Norway and the European Union have clashed over fishing rights off the Arctic territory of Svalbard. The dispute, if it is allowed to escalate, could eventually rebound on the country’s salmon sector.
The EU has unilaterally allocated itself a cod quota of 28,431 tonnes for the waters off Svalbard. That is more than 10,000 tonnes over the 17,885 tonnes that Norway has set as the EU share.
Norwegian Fisheries Minister Odd Emil Ingebrigtsen has protested to Brussels, describing the move as “completely unacceptable” and contrary to Norway’s sovereign rights under the law of the sea.
Prime Minister Erna Solberg, who is said to be furious with the EU, said: “We believe this is a violation of Norwegian rights and a violation of the EU’s obligations to the Law of the Sea Commission.”
She also warned that Norway would order its coastguard vessels to arrest and fine boats that violated the rules.
The archipelago was previously known as Spitzbergen. Oslo was granted sovereignty over the territory in 1920, although it has so far not been integrated into any Norwegian county and continues to be administered by a governor.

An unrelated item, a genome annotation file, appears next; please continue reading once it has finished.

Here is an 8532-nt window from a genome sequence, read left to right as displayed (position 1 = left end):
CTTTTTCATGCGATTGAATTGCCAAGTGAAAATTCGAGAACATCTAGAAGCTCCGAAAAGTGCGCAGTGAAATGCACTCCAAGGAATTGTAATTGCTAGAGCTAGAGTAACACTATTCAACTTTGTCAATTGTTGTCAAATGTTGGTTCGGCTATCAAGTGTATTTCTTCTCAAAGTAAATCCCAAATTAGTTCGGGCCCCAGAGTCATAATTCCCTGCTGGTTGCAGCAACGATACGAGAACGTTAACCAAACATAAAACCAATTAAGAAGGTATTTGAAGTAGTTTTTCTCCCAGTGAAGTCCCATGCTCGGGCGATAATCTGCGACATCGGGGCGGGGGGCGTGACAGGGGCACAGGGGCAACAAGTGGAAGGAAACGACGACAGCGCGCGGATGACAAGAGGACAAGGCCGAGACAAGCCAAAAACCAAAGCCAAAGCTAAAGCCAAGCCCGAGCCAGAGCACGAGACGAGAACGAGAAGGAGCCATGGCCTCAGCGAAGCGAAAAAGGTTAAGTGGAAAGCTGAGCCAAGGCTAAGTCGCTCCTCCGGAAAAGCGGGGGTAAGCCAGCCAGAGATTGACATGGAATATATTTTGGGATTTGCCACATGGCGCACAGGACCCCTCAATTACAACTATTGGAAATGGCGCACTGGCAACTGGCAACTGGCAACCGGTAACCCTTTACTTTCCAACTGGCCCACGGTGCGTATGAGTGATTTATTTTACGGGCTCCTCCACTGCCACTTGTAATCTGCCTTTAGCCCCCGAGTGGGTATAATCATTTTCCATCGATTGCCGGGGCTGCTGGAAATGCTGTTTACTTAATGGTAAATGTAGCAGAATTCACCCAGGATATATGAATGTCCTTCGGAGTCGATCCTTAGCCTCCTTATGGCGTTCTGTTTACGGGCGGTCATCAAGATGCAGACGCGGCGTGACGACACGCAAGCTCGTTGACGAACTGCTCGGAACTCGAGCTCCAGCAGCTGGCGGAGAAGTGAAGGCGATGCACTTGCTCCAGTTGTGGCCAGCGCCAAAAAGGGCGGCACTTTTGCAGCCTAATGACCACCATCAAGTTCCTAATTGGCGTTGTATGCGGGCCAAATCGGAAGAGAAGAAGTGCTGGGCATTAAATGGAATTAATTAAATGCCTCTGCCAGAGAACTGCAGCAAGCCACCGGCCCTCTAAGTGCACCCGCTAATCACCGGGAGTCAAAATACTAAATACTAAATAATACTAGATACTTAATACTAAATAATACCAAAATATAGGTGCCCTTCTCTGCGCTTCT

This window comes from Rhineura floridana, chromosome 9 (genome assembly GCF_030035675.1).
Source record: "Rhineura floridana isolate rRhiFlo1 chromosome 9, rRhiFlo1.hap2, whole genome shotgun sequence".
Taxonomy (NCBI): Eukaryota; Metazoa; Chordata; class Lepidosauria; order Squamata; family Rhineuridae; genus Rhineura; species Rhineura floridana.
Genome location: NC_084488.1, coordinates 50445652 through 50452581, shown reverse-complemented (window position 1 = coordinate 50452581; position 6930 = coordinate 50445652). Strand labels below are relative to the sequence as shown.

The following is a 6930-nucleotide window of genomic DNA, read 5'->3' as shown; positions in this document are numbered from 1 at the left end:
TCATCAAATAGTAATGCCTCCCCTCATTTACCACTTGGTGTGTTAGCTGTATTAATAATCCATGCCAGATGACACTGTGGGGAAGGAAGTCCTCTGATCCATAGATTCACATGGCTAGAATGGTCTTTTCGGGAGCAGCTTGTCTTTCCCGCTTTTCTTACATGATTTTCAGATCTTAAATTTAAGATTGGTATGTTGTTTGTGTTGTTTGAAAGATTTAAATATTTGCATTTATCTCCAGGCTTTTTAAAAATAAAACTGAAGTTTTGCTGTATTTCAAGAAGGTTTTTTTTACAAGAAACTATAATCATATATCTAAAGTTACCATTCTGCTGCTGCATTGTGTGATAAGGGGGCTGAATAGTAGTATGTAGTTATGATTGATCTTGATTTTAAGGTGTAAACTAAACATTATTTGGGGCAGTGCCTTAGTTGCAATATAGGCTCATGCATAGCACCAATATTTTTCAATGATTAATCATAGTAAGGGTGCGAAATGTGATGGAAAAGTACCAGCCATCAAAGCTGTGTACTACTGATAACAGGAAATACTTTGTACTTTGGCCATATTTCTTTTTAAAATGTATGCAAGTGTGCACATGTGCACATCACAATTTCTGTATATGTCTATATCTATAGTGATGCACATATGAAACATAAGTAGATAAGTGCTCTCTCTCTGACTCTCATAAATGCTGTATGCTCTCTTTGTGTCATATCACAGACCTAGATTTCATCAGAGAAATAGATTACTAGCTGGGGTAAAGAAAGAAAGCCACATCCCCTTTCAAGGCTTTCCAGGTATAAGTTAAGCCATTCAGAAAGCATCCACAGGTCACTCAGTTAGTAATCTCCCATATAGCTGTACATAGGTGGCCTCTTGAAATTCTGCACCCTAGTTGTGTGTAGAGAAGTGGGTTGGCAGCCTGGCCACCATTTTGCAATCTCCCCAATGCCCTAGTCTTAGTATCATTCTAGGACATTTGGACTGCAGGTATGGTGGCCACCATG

The main economic activities are mining, tourism and fishing which is increasing due to sea warming.
Ingebrigtsen says only Norway has the right to allocate fish quotas for Svalbard and issued this warning: “I have therefore made it clear to the EU that any fishing beyond Norway’s quota allocations will be an illegal fishery and will be enforced by the Coast Guard in the usual way.”
While aquaculture has yet to establish itself on Svalbard, an intensification of the dispute between Norway and the EU could potentially lead to export sanctions. More than half of Norway’s salmon output goes to Europe.
Norway is a member of the European Economic Area (EEA) but is also in the EU single market which gives its exports tariff free access. With a general election looming in September, its EEA membership is now coming under increasing political scrutiny.
It appears the Brussels 28,000 tonne demand is based on previous quotas when the UK was part of the EU. But Britain has now left so its contribution can no longer be included, which is why the minister has allocated a lower figure to the EU.
Negotiations involving Norway, the EU and the UK for 2021 new fishing agreements are currently under way, with all sides hoping individual deals can be reached before the dispute intensifies.